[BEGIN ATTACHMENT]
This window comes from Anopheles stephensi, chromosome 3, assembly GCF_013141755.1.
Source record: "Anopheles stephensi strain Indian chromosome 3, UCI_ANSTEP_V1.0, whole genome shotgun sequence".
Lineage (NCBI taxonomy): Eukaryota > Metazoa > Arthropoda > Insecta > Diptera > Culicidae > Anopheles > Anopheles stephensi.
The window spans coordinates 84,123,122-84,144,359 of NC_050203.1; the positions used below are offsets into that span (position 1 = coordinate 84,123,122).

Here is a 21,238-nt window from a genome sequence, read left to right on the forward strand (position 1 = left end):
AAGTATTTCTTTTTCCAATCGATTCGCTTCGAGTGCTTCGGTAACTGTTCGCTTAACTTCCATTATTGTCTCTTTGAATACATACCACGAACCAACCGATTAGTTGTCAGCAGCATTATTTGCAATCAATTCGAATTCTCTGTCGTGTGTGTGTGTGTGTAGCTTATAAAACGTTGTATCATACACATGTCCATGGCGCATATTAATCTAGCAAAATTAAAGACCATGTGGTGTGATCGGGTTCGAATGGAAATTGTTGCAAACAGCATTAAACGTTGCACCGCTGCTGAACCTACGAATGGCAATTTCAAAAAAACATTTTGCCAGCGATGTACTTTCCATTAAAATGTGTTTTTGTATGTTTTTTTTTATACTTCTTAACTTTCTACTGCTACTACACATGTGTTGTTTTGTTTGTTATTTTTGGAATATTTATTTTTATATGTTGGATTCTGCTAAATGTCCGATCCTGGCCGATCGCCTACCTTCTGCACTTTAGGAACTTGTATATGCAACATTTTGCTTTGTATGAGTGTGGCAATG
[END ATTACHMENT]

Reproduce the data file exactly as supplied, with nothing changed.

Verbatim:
This window comes from Anopheles stephensi, chromosome 3, assembly GCF_013141755.1.
Source record: "Anopheles stephensi strain Indian chromosome 3, UCI_ANSTEP_V1.0, whole genome shotgun sequence".
Lineage (NCBI taxonomy): Eukaryota > Metazoa > Arthropoda > Insecta > Diptera > Culicidae > Anopheles > Anopheles stephensi.
The window spans coordinates 84,123,122-84,144,359 of NC_050203.1; the positions used below are offsets into that span (position 1 = coordinate 84,123,122).

Here is a 21,238-nt window from a genome sequence, read left to right on the forward strand (position 1 = left end):
AAGTATTTCTTTTTCCAATCGATTCGCTTCGAGTGCTTCGGTAACTGTTCGCTTAACTTCCATTATTGTCTCTTTGAATACATACCACGAACCAACCGATTAGTTGTCAGCAGCATTATTTGCAATCAATTCGAATTCTCTGTCGTGTGTGTGTGTGTGTAGCTTATAAAACGTTGTATCATACACATGTCCATGGCGCATATTAATCTAGCAAAATTAAAGACCATGTGGTGTGATCGGGTTCGAATGGAAATTGTTGCAAACAGCATTAAACGTTGCACCGCTGCTGAACCTACGAATGGCAATTTCAAAAAAACATTTTGCCAGCGATGTACTTTCCATTAAAATGTGTTTTTGTATGTTTTTTTTTATACTTCTTAACTTTCTACTGCTACTACACATGTGTTGTTTTGTTTGTTATTTTTGGAATATTTATTTTTATATGTTGGATTCTGCTAAATGTCCGATCCTGGCCGATCGCCTACCTTCTGCACTTTAGGAACTTGTATATGCAACATTTTGCTTTGTATGAGTGTGGCAATG